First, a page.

And yet, to date, there is no established system of recognizing and registering IS/IE workers’ organizations, there is no established system acknowledging the rights of IS/IE workers to engage in concerted activities and bargain collectively to press for their collective interests, and there is no established system of consultation on policies and programs that affect them. It appears that to past legislators and policy makers, “labor” simply means wage workers in the formal labor market.  This is obviously the reason why “labor laws” are generally focused on the existence of “employer-employee relations” in organized establishments and on the rules governing trade union formation and collective bargaining.  The IS/IE workers have become invisible based on this framework.  Hence, the IS/IE workers are not covered by the Labor Code of the Philippines, which should be aptly re-titled Formal Sector Labor Code.

Ironically, despite decades of unionism and collective bargaining, certain labor rights are enjoyed only by a minority in the formal sector.  According to the ILO Manila 2017 “diagnostics on decent work”, there were 1,126 unions with collective bargaining agreements (CBAs) that covered a total 200,476 workers.  Que lastima! This CBA coverage is less than half of one percent of the total employed of 40 million in 2017.

Clearly, there is so much to be done in the formal sector in terms of organizing and recognizing workers rights.  But one should not lose sight of the bigger labor market picture: the rights of the poorest and most numerous are missing and unrecognized.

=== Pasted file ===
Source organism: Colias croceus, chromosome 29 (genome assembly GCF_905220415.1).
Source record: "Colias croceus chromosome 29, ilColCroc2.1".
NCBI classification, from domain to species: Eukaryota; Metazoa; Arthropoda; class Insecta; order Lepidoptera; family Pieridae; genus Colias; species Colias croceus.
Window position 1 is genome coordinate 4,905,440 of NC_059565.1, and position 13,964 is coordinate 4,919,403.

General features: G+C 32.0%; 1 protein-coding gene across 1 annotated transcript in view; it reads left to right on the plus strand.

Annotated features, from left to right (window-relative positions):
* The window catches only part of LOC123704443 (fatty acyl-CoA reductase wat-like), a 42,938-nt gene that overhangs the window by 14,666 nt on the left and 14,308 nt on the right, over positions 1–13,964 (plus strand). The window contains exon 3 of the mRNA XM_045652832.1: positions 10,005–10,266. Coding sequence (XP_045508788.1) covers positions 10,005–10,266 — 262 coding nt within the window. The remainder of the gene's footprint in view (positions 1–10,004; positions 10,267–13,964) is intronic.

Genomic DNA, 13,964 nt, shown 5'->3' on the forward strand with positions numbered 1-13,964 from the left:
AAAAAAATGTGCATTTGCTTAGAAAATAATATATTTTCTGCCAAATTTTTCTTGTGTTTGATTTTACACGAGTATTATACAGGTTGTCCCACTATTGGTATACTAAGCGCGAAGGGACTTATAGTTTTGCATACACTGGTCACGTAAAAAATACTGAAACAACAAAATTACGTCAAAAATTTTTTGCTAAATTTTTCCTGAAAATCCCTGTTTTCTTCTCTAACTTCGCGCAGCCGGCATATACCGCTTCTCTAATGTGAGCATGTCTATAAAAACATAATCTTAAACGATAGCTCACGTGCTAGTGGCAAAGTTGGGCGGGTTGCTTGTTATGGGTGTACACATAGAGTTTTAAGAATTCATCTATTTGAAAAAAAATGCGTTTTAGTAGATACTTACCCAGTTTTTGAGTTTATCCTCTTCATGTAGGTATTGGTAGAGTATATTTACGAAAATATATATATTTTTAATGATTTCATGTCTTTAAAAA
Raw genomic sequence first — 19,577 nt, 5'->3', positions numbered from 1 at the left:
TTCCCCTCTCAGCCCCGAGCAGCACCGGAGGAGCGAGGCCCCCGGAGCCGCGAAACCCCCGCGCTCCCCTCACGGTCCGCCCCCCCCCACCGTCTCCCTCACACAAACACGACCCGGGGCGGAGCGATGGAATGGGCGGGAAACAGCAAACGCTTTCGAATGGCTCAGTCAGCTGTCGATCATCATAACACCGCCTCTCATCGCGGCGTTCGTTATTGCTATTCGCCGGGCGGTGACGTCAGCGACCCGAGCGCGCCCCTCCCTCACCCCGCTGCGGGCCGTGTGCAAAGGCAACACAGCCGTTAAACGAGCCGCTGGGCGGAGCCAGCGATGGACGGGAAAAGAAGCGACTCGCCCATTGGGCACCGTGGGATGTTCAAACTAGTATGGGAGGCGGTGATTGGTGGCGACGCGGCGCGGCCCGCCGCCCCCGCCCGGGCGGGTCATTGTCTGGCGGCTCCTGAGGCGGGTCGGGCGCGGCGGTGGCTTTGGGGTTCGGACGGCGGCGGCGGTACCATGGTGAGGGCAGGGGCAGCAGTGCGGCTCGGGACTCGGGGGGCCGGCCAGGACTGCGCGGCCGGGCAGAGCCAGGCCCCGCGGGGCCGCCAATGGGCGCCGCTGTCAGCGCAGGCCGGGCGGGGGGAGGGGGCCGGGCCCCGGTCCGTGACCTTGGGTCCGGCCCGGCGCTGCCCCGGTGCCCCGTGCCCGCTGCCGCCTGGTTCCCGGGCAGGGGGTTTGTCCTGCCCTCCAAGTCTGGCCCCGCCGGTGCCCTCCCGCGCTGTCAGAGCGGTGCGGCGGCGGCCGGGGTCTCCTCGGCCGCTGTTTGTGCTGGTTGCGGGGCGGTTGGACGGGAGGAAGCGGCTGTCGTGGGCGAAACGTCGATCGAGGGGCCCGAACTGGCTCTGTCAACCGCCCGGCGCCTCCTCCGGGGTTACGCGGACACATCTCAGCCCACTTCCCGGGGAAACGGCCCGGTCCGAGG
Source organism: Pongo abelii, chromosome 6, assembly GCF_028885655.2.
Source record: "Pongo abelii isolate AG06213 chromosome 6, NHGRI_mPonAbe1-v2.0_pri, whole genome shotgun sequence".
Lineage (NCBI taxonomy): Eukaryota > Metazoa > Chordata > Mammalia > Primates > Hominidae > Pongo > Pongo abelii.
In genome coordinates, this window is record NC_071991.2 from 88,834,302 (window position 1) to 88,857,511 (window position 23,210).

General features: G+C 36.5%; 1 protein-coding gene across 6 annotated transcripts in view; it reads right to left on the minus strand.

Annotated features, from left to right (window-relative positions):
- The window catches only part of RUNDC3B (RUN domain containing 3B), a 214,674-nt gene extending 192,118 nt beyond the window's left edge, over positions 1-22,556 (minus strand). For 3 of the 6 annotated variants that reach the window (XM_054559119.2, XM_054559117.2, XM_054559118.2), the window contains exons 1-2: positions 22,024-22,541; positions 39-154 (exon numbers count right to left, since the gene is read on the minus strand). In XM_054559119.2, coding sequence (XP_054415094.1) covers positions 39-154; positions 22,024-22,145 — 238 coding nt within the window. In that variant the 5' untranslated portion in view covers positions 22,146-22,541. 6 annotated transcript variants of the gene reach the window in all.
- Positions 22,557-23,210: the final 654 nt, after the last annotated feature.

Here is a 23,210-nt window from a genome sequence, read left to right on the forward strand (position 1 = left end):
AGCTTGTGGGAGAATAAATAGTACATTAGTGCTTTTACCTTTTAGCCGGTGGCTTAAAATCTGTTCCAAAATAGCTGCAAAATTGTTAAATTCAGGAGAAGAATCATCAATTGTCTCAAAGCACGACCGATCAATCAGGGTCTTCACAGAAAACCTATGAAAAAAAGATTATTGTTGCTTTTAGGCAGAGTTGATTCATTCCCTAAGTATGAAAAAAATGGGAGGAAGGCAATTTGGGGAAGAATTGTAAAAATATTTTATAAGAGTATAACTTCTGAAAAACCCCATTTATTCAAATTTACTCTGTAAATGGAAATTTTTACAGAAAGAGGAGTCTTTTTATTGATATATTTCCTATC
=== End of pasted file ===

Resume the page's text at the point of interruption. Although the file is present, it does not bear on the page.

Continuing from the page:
This is why the hearings conducted by Senate Labor Chairman Joel Villanueva are timely and important.  Senate Bill 1135 filed by Senator Grace Poe, reinforced by those filed by Senators Sonny Angara and JV Ejercito, seek the establishment of a system of registering organized IS/IE workers and enterprises, a system of consultation with these workers and enterprises through the Informal Economy Development Council (national level) and Workers in Informal Employment Local Development Councils (LGU level), and a system of crafting development plans for the IS/IE in consultation with the IS/IE workers.  In addition, the basic rights of the IS/IE workers, including their rights to livelihood and security at work are recognized in the proposed legislation.

The bill of Senator Poe is entitled “An Act Providing for a Magna Carta of Workers, Enterprises and Organizations in the Informal Economy”.

The above Magna Carta initiative of Senator Poe and company is not new.  Through the efforts of a broad coalition of IS/IE workers organizations called MAGCAISA, similar bills had been filed in the 13th, 14th, 15th and 16th Congresses. No progress. Is it not time that such an urgent bill seeking protection for the country’s most numerous be passed?

In a consultation meeting with House Labor Chairman Randolph Ting by the MAGCAISA officers, the former expressed concern over the possibility that the Magna Carta shall allow informal and ambulant vendors to occupy the streets freely, thus, subverting existing jurisprudence that these streets are “beyond the commerce of man”.  The reality, however, is that the Magna Carta does not promote street invasion by the informal vendors.  What the Magna Carta seeks precisely is a system of policy consultation and coordination through the proposed national and local development councils for the IS/IE workers.  With such a system of consultation and coordination, there will be stronger government-IS/IE worker partnership in various societal concerns such as cleanliness, health and safety, traffic discipline, etc., as well as partnership in building a more inclusive and sustainable Philippines.

 

 

 

Turning Points 2018